At the beginning of July, Microsoft moved Windows 2000 to its extended support phase as part of the company's life-cycle plan. For those of you who haven't been following this bit of dubious corporate shenanigans, here's what's going on.

In earlier times, PC hardware and, more important, hardware prices changed often and radically. MS-DOS 1.0 didn't support hard disks because the disks were too expensive. By 1984, everyone had a hard disk, and suddenly the OS was full of hard-disk-relevant utilities. Virtually no one ran MS-DOS 1.0 on a hard disk-equipped system. The same thing happened with new processors. In 1985, the new-fangled 386 machines were out of reach of most individuals, and heck, everybody knew that 386s were intended only as servers anyway; it would be a waste of power to put one on a desktop. (That's really how many people thought.) By 1988, 386s were reasonably priced, but memory wasn't, so memory managers appeared in OSs. By the early 1990s, graphical video boards, mice, and network cards were common. People wanted OSs that could exploit the memory, video, and multiprocessing capabilities of inexpensive home systems. The constant hardware changes so fired users' demand for a cool new OS to exploit that hardware that people actually waited in line outside computer stores on the day that Microsoft shipped Windows 95.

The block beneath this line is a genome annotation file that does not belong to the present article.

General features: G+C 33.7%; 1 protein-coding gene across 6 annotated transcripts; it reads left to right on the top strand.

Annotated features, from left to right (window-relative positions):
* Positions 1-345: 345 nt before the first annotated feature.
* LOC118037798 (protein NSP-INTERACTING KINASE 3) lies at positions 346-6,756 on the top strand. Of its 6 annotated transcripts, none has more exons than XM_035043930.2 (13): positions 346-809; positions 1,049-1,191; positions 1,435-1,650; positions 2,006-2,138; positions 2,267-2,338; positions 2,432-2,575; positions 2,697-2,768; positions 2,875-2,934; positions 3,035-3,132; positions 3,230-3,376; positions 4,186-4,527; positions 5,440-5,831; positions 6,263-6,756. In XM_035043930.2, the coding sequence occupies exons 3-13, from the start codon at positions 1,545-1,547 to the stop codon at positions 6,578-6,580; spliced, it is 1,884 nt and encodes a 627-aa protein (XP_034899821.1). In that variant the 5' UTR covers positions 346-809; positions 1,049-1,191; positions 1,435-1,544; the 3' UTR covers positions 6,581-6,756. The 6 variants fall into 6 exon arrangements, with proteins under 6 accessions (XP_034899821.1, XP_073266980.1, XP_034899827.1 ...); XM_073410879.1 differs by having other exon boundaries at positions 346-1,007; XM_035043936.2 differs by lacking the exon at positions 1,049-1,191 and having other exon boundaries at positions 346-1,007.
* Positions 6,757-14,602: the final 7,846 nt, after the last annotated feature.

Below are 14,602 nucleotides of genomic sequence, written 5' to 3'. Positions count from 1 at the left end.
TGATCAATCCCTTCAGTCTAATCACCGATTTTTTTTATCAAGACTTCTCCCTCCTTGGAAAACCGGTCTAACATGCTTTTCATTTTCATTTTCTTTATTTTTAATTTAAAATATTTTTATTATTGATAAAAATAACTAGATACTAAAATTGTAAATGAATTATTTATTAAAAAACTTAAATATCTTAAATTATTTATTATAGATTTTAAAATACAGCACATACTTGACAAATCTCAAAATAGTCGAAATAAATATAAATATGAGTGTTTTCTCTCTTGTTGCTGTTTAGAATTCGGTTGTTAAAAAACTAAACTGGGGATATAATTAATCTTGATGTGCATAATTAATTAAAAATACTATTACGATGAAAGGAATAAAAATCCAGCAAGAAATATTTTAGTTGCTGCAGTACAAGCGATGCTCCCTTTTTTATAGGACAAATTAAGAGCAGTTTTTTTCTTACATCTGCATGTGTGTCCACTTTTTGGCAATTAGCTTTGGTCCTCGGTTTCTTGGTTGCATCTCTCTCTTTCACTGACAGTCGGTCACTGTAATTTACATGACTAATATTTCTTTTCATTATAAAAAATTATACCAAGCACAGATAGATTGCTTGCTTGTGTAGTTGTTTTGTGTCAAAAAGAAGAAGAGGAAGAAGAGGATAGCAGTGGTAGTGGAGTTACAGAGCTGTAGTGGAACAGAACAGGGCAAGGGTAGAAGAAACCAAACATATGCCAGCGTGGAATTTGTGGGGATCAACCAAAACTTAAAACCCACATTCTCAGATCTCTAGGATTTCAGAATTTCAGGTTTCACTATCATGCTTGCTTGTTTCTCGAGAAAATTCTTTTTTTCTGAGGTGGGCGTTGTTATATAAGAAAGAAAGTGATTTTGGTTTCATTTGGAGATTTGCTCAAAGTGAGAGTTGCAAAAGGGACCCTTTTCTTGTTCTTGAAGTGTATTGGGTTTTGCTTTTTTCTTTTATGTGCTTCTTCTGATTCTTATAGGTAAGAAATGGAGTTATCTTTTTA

Sadly, those days are gone--perhaps forever. New OSs aren't really driven by new hardware in the way that Windows 95 was, mostly because there haven't been radical levels of change in our desktop hardware--it's just become faster, smaller, and cheaper. The Pentiums we use are little more than jazzed up 386s. We're still using DRAM, hard disks, mice, video cards, and so on, which means (if there are any Microsoft shareholders in the audience, you might want to cover your ears) that if you're running new hardware, Win95 will serve almost all your needs.

Arggh, that hurts to say (and it's not correct, if you care about security), but the fact is that just about any new off-the-shelf 32-bit Windows application will run on Windows Server 2003, Windows XP, Win2K, Windows NT 4.0, or Win9x, provided you have sufficient RAM and hard disk space.

So, many people reason, why upgrade? Why not just stay with an OS that seems to work fine? Two reasons exist for upgrading; one is obvious and inevitable, and one is sneaky and underhanded. The obvious reason to upgrade is that, although the improvements that Windows 2003 or XP offer aren't earth-shattering, they're nice, and taken in the aggregate, are tempting. As a support person, I'd much rather support 1000 XP desktops than a similar number of Win2K or earlier desktops. Supporting the later OSs is easier, which translates to better Total Cost of Ownership (TCO). But does making your support techs happier and lowering your TCO a bit yield an attractive net value over staying with Win2K desktops? Sometimes yes, sometimes no, but for many IT directors the change isn't worth the cost or effort.